Major lockdown easing, restaurants and pubs to reopen
Luxembourg took major steps for life to return to normal after more than a year of lockdown restrictions of varying severity, as Prime Minister Xavier Bettel on Wednesday announced the reopening of restaurants and bars and an easing of the country's overnight curfew.
The Covid-19 pandemic - which has killed 800 people in Luxembourg, more than one in thousand - has been stabilising despite a gradual easing of social restrictions, with new infections dropping by 9% last week.
As of 16 May, restaurants may host clients indoors again, Bettel said at a press conference, after outdoor spaces had earlier reopened. Up to four people can sit together inside as long as they can show a negative test result, Bettel said, adding that “no one will enter a restaurant without getting tested”.
“[Restaurant] openings did not lead to an increase in infections”, Bettel said, at the press conference where he also announced the overnight curfew will start an hour later, at midnight from 2300 hrs currently.
Bettel also provided more good news from the country's vaccination roll-out, long one of Europe's slowest. By the end of June, there will be enough doses for another 155,000 people, in addition to the 216,000 who have received at least one dose already, he said. The number is likely to go up as it is based on confirmations from suppliers up until the end of May only.
A waiting list for the AstraZeneca vaccine has drawn in over 31,000 volunteers under the age of 54 and a second one for left-over doses at the end of each day has attracted 20,100 people. Almost one in five Luxembourg residents has now received at least one dose, with 9% of the population being fully immunised, research project Our World in Data reports.
Vaccine uptake remains high in Luxembourg as 76% of those who have been called up have made an appointment, Bettel said. More than 58,000 people have made appointments to get a jab in the next nine days.
Going out again
Restaurants will still need to close their doors by 2200 hrs, Bettel said, and customers need to present a negative result, either of PCR test that is no more than 72-hours old, an antigen test of less than 24 hours ago, or do a rapid self test at the restaurant while waiting to be seated.
Terraces - which will require no testing - can now host up to four people per table. The government will send half a million self-tests to restaurants and bars and residents will receive vouchers for free tests at pharmacies, health minister Paulette Lenert said at the press conference. It was “too soon” to say whether vaccinated people will be given more rights than others, she said.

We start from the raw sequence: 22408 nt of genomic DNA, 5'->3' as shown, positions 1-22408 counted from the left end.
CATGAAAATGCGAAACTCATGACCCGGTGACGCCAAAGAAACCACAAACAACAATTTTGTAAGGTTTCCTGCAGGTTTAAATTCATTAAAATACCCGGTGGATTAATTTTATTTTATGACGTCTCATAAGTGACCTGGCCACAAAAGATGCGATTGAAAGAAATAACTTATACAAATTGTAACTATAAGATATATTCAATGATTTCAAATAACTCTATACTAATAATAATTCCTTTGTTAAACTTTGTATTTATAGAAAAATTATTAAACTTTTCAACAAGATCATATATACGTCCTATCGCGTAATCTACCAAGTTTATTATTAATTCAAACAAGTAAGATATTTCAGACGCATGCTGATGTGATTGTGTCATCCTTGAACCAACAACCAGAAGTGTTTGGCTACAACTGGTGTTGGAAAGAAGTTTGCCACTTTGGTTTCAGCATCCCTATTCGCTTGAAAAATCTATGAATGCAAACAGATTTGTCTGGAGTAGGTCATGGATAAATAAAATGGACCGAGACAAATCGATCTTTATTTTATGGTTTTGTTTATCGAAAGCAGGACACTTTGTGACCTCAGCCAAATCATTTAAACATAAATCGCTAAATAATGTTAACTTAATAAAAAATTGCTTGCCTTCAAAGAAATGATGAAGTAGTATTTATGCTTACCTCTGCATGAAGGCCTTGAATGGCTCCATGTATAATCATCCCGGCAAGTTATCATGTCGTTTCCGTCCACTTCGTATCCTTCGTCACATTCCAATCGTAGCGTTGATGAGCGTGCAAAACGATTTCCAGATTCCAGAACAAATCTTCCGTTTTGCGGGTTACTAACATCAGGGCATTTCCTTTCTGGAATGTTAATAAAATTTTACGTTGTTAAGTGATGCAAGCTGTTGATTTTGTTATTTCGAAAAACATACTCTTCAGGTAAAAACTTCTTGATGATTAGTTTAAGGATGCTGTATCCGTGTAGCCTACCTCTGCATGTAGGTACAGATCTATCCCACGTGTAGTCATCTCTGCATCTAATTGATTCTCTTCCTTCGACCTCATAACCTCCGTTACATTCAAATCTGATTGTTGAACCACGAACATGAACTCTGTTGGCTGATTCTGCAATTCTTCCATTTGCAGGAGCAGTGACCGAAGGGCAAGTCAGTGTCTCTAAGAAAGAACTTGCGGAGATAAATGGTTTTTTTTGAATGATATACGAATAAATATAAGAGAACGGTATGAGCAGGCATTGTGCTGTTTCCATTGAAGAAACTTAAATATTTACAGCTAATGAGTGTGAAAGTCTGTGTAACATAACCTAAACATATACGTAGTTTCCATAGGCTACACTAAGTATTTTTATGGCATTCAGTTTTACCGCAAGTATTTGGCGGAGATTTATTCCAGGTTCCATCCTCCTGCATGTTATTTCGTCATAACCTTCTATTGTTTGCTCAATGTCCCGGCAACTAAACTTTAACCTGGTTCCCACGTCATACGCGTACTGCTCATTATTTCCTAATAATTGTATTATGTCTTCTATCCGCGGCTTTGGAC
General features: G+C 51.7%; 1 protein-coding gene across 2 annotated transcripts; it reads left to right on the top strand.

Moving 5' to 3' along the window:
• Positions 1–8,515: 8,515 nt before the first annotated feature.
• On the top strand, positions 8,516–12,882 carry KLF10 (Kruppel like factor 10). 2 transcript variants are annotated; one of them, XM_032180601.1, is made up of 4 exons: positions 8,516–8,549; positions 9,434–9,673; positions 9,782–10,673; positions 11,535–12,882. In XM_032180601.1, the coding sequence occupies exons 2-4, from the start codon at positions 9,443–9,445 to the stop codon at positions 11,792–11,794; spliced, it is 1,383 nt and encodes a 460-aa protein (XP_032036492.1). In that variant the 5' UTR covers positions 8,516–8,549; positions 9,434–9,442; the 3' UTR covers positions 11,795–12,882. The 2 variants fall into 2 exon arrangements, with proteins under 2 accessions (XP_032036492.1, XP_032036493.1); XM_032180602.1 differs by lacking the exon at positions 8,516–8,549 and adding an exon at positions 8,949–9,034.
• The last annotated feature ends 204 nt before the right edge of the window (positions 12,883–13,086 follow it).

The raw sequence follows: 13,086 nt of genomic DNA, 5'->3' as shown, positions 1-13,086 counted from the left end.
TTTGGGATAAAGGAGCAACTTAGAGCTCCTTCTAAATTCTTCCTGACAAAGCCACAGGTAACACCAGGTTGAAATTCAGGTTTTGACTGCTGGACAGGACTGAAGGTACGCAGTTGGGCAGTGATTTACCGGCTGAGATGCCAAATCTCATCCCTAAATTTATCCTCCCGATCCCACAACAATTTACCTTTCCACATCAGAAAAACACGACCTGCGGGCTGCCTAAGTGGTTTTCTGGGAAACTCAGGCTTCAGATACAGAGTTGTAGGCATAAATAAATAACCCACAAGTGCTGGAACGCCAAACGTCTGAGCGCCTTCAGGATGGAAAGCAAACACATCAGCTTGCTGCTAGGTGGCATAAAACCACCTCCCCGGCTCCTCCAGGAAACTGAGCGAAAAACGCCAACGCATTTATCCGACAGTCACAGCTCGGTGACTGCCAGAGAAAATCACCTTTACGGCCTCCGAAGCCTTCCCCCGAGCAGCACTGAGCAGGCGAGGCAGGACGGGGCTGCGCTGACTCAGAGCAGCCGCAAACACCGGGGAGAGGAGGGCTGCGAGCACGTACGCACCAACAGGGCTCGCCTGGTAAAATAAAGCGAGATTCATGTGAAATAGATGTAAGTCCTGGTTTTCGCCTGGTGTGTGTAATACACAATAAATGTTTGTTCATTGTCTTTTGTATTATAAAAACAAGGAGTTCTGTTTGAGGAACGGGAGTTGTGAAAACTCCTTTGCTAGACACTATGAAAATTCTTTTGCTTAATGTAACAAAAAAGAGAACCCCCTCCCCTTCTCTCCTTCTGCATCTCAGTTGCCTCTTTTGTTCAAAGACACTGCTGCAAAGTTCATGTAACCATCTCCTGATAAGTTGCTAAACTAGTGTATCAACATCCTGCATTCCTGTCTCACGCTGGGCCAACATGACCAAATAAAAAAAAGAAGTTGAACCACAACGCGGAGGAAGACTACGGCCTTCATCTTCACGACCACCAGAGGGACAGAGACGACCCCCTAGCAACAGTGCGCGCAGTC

The government will also allow residents to host up to four guests at their homes, who do not need to be from the same household, or one entire family, who can be larger than four. Mass gatherings, such as concerts and sport events, can go also ahead again, with up to 1,000 participants.
The new measures constitute the most comprehensive easing of restrictions since the measures were reintroduced in November after an easing over the summer months of last year, when the disease was less prevalent.
“It would be premature to lift all restrictions”, Bettel said. "We are definitely not out of a situation where no handbrake will ever need to be applied again”. Lawmakers still need to rubberstamp the new rules next week.
Health situation slightly improves
Mor than 2,600 people are currently struck with Covid-19 even as the latest figures show the disease is no longer expanding as rapidly as in October and November. The number of people in hospital fell to 58 over the last week, down from 71, of which 34 required intensive care, the latest data show.
People admitted to hospital tend to be younger than during the first wave of the pandemic and suffer from more severe symptoms, Lenert said. Covid vaccines shield older people from the disease while new mutations cause more severe symptoms in younger people, triggering longer hospital stays, Lenert said.
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